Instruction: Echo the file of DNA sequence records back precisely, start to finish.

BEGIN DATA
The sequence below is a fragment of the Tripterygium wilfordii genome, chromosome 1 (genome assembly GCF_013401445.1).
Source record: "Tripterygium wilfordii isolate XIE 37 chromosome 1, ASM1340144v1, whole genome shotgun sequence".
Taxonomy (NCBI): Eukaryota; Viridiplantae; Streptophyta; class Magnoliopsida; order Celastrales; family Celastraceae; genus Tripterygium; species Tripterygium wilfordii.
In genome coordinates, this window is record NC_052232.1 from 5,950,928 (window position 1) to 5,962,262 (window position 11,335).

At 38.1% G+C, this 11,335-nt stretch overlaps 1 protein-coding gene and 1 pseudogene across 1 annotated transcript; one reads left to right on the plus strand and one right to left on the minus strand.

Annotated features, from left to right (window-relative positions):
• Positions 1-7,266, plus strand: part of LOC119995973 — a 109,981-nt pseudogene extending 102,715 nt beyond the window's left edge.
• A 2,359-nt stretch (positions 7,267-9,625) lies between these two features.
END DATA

The sequence below is a fragment of the Tripterygium wilfordii genome, chromosome 1 (genome assembly GCF_013401445.1).
Source record: "Tripterygium wilfordii isolate XIE 37 chromosome 1, ASM1340144v1, whole genome shotgun sequence".
Taxonomy (NCBI): Eukaryota; Viridiplantae; Streptophyta; class Magnoliopsida; order Celastrales; family Celastraceae; genus Tripterygium; species Tripterygium wilfordii.
In genome coordinates, this window is record NC_052232.1 from 5,950,928 (window position 1) to 5,962,262 (window position 11,335).

At 38.1% G+C, this 11,335-nt stretch overlaps 1 protein-coding gene and 1 pseudogene across 1 annotated transcript; one reads left to right on the plus strand and one right to left on the minus strand.

Annotated features, from left to right (window-relative positions):
• Positions 1-7,266, plus strand: part of LOC119995973 — a 109,981-nt pseudogene extending 102,715 nt beyond the window's left edge.
• A 2,359-nt stretch (positions 7,267-9,625) lies between these two features.